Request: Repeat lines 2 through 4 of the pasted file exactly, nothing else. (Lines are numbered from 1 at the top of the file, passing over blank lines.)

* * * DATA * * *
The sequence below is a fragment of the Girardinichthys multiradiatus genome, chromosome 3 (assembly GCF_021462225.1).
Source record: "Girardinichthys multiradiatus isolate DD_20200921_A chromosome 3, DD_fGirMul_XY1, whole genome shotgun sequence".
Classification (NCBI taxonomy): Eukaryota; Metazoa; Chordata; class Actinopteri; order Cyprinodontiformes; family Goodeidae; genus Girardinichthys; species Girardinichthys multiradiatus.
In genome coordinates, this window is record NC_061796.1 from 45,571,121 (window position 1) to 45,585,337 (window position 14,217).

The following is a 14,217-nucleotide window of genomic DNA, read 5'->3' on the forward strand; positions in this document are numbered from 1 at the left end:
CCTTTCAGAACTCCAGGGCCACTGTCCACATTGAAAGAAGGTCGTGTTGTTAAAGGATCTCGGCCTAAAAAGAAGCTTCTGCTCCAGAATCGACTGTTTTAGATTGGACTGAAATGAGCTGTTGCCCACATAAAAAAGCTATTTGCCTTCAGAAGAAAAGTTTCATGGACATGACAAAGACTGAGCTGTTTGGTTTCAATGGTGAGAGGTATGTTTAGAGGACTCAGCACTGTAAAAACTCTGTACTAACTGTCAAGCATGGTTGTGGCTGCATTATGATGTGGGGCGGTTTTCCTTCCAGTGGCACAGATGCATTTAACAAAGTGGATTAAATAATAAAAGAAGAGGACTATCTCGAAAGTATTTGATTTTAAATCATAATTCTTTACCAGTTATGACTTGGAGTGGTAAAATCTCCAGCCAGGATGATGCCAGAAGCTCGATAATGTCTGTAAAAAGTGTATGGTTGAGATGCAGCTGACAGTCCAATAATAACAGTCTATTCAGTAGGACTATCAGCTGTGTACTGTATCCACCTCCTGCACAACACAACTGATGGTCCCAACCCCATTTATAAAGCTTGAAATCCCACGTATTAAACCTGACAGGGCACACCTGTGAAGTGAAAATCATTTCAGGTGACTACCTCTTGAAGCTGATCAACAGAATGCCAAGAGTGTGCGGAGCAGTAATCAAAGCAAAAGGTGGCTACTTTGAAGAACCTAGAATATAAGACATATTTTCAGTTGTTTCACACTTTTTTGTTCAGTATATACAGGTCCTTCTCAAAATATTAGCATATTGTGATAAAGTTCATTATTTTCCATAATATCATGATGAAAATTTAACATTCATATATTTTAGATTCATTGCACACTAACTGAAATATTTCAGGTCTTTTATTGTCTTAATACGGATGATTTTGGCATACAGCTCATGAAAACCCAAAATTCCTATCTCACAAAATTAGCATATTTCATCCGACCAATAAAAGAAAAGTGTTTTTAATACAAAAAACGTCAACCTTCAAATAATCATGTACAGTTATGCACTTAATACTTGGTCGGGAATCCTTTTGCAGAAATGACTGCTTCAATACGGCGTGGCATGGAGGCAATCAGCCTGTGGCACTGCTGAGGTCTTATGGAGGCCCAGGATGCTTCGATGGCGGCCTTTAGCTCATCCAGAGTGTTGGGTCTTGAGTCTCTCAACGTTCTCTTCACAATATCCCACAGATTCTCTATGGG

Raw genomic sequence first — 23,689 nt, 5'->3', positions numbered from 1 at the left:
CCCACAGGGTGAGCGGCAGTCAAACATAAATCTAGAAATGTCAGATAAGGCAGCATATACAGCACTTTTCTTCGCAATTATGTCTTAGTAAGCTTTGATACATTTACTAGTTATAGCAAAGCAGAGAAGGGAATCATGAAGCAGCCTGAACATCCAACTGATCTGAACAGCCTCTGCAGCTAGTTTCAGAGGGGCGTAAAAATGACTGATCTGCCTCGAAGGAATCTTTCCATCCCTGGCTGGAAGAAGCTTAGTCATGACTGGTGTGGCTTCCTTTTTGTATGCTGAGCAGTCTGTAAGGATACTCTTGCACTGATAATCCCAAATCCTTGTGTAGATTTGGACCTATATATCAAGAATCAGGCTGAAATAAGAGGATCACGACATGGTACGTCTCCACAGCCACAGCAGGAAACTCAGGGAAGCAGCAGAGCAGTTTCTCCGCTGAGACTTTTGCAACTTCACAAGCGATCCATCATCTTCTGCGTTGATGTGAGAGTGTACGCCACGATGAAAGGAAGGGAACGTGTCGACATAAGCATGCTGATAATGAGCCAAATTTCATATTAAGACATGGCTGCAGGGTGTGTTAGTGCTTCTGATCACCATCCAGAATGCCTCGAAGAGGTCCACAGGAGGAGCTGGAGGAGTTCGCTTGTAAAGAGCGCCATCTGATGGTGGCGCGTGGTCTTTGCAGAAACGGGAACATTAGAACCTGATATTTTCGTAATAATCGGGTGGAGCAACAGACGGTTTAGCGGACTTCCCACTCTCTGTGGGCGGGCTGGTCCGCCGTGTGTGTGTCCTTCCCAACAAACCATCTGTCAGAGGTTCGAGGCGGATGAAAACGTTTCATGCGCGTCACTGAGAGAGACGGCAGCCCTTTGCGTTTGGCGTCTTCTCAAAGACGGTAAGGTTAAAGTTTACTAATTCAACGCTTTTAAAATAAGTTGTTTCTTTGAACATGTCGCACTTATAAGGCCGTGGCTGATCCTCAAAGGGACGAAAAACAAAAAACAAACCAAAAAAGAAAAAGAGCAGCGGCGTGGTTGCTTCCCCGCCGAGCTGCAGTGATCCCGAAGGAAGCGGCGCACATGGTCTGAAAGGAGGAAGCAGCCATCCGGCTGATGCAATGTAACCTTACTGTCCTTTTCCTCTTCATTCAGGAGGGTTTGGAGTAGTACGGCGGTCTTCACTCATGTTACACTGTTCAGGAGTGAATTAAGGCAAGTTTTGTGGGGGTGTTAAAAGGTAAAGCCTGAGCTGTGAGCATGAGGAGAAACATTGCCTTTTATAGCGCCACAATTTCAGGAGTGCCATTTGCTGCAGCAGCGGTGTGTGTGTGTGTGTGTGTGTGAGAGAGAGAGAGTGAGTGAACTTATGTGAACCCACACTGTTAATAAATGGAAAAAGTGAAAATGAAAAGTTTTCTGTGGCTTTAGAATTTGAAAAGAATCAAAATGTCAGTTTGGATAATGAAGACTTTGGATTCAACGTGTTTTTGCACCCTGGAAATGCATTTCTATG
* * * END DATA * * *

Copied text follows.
Source record: "Girardinichthys multiradiatus isolate DD_20200921_A chromosome 3, DD_fGirMul_XY1, whole genome shotgun sequence".
Classification (NCBI taxonomy): Eukaryota; Metazoa; Chordata; class Actinopteri; order Cyprinodontiformes; family Goodeidae; genus Girardinichthys; species Girardinichthys multiradiatus.
In genome coordinates, this window is record NC_061796.1 from 45,571,121 (window position 1) to 45,585,337 (window position 14,217).